Walter Duranty – the man who denied that there was a famine in the Ukraine (1932 -33) – Stalin’s favorite Western journalist, was one of the worst reporters ever. Unfortunately he was not alone, others such as Castro’s de facto public relations man Herbert Matthews were just as bad. To this day the New York Times instead of trying to get at a story puts its ideological objectives first. Let us also not forget the disgraceful non coverage of the Holocaust as it was unfolding because W.A.S.H. (White Anglo Saxon Hebrew) publisher Arthur Hays Sulzberger was afraid that the Times would be referred to as a “Jewish” newspaper. The Times Middle East correspondents are (with some exceptions) particularly bad as well.
by Humberto Fontava
“A foreign reporter — preferably American — was much more valuable to us at that time (1957) than any military victory,” wrote Ernesto “Che” Guevara in his diaries. “Much more valuable than rural recruits for our guerrilla force, were American media recruits to export our propaganda.”
“We cannot for a second abandon propaganda. Propaganda is vital — propaganda is the heart of all struggles,” said Fidel Castro in a letter to a revolutionary colleague in 1954.
“In all essentials Castro’s battle for Cuba was a public relations campaign fought in New York and Washington.” — British historian Hugh Thomas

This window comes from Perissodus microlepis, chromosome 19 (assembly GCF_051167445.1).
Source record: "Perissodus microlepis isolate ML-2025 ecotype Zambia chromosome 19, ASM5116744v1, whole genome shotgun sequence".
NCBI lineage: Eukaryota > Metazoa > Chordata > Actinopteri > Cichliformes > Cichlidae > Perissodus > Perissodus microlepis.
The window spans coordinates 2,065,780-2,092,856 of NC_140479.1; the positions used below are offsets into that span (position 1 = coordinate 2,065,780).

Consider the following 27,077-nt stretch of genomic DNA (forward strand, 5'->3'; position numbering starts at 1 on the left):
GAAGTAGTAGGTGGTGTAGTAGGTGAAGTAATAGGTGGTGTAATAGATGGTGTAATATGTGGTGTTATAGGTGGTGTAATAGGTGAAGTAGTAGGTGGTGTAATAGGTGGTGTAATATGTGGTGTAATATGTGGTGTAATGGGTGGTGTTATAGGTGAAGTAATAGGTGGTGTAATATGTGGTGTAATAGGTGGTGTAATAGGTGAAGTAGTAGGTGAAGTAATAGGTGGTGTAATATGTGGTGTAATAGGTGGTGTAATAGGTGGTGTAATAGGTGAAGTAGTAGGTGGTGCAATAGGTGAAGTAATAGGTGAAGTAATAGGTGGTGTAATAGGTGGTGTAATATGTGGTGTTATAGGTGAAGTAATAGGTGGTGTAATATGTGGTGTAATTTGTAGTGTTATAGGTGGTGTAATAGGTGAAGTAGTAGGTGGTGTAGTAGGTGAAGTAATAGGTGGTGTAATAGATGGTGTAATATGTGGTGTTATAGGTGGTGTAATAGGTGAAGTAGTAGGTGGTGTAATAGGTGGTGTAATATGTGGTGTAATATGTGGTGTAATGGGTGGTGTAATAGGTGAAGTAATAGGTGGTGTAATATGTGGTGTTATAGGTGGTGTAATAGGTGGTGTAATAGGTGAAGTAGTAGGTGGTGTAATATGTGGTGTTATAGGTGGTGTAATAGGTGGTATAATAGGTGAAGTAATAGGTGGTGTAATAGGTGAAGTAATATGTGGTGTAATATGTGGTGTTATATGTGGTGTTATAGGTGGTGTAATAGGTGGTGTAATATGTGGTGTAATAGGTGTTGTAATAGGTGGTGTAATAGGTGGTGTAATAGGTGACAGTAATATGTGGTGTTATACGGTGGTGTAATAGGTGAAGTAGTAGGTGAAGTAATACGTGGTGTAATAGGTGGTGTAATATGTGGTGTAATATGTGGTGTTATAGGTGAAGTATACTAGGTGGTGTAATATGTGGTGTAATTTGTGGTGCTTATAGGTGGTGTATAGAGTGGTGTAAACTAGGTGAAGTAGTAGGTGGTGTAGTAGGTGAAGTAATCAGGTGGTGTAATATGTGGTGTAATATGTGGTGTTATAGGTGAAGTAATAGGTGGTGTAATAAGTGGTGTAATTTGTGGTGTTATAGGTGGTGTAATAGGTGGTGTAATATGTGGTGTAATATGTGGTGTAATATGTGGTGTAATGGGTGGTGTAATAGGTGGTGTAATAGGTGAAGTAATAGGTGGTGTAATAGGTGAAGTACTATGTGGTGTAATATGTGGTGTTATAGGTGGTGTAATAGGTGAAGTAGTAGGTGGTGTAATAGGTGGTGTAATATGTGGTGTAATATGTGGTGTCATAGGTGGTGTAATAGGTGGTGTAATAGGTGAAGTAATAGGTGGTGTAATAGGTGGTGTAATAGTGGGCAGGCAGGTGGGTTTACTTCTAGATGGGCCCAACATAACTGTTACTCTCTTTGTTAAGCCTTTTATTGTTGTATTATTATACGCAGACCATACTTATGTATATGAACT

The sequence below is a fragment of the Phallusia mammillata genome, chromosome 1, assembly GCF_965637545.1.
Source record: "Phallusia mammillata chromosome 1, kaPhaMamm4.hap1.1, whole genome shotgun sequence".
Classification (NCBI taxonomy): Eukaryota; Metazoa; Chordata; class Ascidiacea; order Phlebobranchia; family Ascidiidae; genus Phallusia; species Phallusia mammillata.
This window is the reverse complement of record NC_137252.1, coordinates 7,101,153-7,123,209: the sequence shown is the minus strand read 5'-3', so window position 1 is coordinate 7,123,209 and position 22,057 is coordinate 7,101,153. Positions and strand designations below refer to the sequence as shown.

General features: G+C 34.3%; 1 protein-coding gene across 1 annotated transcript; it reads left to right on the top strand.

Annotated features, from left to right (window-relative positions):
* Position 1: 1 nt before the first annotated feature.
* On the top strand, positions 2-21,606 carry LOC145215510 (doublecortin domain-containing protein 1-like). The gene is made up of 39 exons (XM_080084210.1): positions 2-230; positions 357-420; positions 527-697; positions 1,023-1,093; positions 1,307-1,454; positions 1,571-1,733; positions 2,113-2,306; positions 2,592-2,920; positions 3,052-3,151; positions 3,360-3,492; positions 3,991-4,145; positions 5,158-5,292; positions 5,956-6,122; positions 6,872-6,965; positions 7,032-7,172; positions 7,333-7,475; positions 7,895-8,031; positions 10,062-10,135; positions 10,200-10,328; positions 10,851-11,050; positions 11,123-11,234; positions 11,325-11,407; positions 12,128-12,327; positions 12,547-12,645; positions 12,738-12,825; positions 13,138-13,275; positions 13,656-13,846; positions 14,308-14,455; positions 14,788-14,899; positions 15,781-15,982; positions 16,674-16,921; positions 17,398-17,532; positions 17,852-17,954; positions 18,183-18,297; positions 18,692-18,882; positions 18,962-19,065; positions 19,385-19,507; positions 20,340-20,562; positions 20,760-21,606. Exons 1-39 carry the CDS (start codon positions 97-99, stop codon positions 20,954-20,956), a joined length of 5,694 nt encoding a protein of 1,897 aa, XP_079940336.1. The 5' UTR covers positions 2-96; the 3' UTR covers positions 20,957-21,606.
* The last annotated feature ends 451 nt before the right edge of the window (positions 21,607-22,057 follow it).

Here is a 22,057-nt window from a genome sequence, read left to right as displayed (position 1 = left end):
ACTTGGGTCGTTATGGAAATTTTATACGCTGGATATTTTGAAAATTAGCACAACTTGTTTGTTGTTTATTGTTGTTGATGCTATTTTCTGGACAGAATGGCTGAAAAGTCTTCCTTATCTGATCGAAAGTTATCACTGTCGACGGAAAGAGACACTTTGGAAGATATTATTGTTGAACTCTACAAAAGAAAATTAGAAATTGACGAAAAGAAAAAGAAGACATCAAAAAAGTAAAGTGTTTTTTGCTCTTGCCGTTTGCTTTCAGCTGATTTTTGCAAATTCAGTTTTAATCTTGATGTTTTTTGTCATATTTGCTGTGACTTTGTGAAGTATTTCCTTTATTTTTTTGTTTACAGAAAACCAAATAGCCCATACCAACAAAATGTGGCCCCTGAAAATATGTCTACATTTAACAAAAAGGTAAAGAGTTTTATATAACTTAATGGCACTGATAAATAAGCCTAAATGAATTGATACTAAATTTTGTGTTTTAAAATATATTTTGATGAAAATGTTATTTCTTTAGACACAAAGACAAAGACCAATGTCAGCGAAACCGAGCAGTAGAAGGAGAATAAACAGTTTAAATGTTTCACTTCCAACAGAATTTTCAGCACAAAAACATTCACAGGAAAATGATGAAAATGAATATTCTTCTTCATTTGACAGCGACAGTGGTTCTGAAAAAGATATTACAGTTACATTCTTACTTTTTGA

Fidel Castro has strong ideas of liberty, democracy, social justice, the need to restore Cuba’s Constitution…this amounts to a new deal for Cuba, radical, democratic and therefore anti-Communist. (Herbert Matthews, New York Times Feb. 1957.)
“One Thousand Killed in 5 days of Fierce Street Fighting,” blared a New York Times headline on Jan 4, 1959 about the “battle” of Santa Clara in central Cuba where Ernesto “Che” Guevara earned much of his enduring martial mystique. “Commander Che Guevara appealed to Batista troops for a truce to clear the streets of casualties,” continues the Times article. “Guevara turned the tide in this bloody battle and whipped a Batista force of 3,000 men.”
A year later, Che’s own diaries revealed that his forces suffered exactly one casualty during this Caribbean Stalingrad, as depicted by the Times. British historian Sir Hugh Thomas, author of a 1700 page Cuban history and who initially vied with Herbert Matthews as a Castro sycophant, claims a grand total of six casualties for this Caribbean Verdun. Your humble servant here interviewed several eye-witnesses (on both sides) to this “battle” and their consensus came to about five casualties total for this Caribbean Iwo Jima.
True to New York Times- form, during this “battle,” they didn’t have a reporter within 300 miles of Santa Clara. Instead they relied on their trusty Cuban Castroite “correspondents.”
Read the rest here: The New York Times — Defending Murderous Dictators Since Walter Duranty
UPDATE – an interesting article from seven years ago about Walter Duranty – Pulizter Winning Lies.